March 19, 2007

We made it!!!! We’re anchored at Cat Cay, Bahamas, after 12 and a half hours of a roller coaster ride – nine of them in the dark like we were blindfolded. The waves crashed over the bow like we have never seen them, getting us sprayed occasionally even in the cockpit. We arrived at Rodriguez Key (key Largo) at 6 pm on the 15th, anchored and Bill slept for about 1 ½ hours. At 10:30 pm we hauled up anchor and were on our way.. the night was very dark, lots and lots of stars, but also quite a bit of lightening in the south, which I think caused some higher seas than predicted. We rolled and crashed, but the ride improved a bit as we put out some sail and balanced ourselves. We were on our way an we weren’t going back, although I believe Sue was ready to have our hides, their ride is much rougher (smaller boat) and they were both taking turns “feeding the fish.” Bill did need his ½ of Dramamine and I was able to stick it out, even catching a few zzzzzzz’s around 4 am.. We watched the little crescent moon come up around 6 am, and around 7:30 we watched our ocean sunrise. We are now sitting in the cockpit watching the 7:30 pm sunset. We arrived at Cat Cay and anchored on the east side of the island around 11 am. We both napped on and off, and grabbed a little lunch around 2. We jumped into the cool waters around 5 pm then showered up. I need to start dinner and we’ll hopefully get a restful night, as we’d like to get to Chub Cay tomorrow, which is 80 miles from here. That means an early start and a long day.. so long for now!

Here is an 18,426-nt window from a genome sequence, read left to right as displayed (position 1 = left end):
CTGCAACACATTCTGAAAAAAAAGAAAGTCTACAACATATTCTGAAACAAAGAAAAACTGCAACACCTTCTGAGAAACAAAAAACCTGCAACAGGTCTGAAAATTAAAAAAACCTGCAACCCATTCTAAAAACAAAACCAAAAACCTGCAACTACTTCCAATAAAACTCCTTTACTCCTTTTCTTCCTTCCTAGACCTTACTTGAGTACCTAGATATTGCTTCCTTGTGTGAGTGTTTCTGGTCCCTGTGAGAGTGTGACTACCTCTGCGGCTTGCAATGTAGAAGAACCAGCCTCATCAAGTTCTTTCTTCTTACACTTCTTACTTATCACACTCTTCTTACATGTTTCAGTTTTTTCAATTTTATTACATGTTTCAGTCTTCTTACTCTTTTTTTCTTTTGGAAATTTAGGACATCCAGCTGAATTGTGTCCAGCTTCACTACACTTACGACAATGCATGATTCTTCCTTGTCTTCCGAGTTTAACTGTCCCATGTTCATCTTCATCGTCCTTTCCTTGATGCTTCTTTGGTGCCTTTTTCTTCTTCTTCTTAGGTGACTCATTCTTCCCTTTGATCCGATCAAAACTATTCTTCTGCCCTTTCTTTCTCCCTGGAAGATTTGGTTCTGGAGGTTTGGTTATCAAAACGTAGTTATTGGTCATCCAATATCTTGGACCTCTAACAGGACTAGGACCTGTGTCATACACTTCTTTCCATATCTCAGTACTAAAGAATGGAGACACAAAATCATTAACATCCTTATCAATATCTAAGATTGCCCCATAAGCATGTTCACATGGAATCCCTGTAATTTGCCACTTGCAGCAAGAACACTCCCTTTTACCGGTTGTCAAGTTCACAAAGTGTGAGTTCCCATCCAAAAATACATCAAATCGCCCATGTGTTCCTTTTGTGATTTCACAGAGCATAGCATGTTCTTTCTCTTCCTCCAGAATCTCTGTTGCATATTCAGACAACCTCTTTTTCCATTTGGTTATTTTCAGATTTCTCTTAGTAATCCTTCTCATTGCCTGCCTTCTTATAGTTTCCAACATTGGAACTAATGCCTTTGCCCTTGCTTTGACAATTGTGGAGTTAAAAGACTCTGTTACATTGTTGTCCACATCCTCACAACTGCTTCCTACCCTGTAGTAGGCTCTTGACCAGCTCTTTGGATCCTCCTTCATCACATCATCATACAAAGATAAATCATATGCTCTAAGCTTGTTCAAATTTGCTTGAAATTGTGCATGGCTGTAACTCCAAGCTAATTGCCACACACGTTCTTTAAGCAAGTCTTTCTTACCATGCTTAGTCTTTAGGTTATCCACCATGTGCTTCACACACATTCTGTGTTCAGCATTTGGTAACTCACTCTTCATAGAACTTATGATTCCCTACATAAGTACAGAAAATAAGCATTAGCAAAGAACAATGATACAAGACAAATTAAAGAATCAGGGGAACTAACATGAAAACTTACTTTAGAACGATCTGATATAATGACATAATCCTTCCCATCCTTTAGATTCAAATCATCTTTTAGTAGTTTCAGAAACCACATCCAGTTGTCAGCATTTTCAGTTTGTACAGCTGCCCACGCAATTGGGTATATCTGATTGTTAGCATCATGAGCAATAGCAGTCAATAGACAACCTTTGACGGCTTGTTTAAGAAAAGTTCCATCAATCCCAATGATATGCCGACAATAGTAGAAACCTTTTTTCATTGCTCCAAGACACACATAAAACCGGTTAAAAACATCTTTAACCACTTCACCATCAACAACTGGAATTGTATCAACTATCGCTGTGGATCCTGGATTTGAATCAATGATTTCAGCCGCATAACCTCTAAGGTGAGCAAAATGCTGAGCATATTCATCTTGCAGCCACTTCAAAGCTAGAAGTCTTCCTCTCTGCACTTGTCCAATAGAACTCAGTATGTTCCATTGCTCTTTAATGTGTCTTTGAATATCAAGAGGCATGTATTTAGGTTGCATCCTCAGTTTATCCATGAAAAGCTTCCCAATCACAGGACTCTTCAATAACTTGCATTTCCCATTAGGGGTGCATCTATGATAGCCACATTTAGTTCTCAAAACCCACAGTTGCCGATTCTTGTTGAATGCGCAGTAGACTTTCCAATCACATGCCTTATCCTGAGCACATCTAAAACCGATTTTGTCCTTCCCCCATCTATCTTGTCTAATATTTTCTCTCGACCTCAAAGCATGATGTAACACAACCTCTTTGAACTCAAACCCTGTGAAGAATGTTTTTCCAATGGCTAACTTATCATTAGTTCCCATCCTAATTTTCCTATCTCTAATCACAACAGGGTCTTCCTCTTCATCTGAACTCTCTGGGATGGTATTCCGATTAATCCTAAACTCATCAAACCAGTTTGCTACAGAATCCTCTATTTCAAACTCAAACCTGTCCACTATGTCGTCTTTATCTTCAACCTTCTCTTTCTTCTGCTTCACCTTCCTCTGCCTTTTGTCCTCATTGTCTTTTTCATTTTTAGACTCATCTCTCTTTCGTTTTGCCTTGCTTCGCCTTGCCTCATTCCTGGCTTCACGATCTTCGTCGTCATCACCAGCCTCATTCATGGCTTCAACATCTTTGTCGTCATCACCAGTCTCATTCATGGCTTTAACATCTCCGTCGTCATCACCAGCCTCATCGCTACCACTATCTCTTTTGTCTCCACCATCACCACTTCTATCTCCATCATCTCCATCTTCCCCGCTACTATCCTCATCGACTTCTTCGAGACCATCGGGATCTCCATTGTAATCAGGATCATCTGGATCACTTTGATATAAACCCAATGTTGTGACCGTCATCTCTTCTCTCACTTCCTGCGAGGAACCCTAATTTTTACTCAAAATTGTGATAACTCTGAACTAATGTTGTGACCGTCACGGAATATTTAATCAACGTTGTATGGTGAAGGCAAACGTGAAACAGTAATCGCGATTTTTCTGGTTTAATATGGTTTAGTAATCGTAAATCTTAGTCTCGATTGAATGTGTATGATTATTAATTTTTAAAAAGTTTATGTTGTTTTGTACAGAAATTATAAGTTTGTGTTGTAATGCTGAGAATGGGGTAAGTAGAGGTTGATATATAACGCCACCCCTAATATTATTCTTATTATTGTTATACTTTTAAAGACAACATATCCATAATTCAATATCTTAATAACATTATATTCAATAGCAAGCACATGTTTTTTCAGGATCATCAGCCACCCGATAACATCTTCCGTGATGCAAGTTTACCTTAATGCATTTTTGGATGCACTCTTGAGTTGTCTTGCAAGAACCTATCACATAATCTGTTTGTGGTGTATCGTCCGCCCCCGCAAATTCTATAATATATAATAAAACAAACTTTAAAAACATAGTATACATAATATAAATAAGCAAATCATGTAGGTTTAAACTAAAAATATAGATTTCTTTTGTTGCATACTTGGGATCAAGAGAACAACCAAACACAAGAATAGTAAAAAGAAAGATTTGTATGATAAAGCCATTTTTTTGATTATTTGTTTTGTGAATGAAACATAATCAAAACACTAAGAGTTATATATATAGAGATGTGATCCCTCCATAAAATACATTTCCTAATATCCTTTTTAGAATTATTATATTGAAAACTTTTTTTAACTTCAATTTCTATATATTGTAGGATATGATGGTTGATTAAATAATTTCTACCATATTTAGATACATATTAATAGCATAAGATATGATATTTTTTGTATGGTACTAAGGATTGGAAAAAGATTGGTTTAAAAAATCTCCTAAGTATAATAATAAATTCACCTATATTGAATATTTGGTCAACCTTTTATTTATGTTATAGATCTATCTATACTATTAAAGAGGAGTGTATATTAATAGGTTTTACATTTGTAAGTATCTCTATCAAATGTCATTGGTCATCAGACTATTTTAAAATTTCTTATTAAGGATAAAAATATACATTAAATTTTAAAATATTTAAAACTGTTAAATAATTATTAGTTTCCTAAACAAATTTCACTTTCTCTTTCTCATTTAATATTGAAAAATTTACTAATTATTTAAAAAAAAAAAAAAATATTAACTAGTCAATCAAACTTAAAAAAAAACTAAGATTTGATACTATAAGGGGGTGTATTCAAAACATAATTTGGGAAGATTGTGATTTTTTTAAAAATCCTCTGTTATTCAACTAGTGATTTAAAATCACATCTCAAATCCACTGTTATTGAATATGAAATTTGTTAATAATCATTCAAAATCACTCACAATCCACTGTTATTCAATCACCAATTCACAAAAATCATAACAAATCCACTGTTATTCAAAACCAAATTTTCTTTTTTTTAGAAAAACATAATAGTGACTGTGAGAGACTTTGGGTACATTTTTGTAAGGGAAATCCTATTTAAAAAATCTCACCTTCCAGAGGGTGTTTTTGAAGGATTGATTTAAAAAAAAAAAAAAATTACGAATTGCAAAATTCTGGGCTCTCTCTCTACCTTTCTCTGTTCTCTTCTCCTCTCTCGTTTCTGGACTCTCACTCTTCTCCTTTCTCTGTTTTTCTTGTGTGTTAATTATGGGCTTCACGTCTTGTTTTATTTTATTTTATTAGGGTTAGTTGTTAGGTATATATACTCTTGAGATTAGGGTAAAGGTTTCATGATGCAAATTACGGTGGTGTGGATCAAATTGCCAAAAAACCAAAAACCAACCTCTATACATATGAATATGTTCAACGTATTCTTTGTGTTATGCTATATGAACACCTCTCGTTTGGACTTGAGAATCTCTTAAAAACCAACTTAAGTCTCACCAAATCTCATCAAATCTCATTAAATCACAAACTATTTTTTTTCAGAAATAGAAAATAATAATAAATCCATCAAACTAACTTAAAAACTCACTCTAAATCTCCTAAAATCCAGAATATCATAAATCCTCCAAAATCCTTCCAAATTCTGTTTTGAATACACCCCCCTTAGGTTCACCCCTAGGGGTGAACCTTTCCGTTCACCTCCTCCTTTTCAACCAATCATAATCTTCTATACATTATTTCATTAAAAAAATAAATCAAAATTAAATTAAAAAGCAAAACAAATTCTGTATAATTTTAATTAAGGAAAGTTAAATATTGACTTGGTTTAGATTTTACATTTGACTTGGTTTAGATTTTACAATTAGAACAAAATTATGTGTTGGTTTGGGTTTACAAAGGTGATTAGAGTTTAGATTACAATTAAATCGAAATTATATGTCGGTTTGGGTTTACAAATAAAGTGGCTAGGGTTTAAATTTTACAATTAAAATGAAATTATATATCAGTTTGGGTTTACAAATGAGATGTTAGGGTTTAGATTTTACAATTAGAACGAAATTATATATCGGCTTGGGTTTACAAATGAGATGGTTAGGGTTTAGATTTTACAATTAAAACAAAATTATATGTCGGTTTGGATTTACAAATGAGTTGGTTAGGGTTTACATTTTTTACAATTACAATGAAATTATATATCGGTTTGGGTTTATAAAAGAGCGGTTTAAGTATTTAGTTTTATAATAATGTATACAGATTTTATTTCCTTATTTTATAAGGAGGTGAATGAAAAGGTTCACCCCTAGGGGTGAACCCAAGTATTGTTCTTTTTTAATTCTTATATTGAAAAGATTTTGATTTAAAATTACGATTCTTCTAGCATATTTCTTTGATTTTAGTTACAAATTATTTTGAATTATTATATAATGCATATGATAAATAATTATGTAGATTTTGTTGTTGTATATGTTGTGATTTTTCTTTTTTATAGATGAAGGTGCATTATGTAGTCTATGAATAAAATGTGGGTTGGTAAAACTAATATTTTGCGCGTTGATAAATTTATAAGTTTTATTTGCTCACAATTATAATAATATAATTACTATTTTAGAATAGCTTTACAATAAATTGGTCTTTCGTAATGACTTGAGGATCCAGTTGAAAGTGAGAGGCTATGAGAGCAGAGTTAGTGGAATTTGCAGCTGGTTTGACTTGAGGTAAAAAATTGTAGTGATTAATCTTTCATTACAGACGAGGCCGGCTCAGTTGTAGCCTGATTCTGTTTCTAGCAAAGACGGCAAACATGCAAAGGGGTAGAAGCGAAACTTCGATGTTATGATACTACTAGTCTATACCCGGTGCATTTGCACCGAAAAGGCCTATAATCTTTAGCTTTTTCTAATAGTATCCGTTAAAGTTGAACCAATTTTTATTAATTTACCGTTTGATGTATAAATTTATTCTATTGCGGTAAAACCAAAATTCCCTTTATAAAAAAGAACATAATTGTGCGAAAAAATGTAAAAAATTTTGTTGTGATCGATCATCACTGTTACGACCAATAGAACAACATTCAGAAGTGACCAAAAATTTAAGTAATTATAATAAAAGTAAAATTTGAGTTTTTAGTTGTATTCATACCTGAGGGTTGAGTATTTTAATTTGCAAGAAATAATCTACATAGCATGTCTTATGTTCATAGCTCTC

Dinner was delightful and we’ve just come back into the cockpit to watch natures fire works.. there’s lightning and thunder north of us, and its just so awesome. The hand of God’s mighty power! It’s just amazing that the stars are shining brightly above us, but in the distance is this wonderful light show. It doesn’t look like we’ll be in the middle of any of these storms, but it would be nice to get the rain to wash all the salt off of the boat.

Well, time to clean up dinner and get ready to turn in early.. tomorrow is another full day!

Entry for March 15, 2007

March 15, 2007

We made it to Key Largo and are currently anchored next to an island called Rodriguez Key.  And, we have free Internet here.  It’s interesting that in The Bahamas, all the islands are Cays while Florida calls them Keys.  But, they are both pronounced, “Key”. 

We were up early today to pack everything away for our voyage east to Key Largo.  As I was pulling up the first anchor, it was very hard on the motorized windlass.  It turned out the anchor was around a huge pole almost the size of a telephone pole.  I pulled the whole thing up to the surface and said to Laura, “What the heck do we do now?”  I lowered the anchor 3 or 4 times and it finally let go of the log.  It was huge!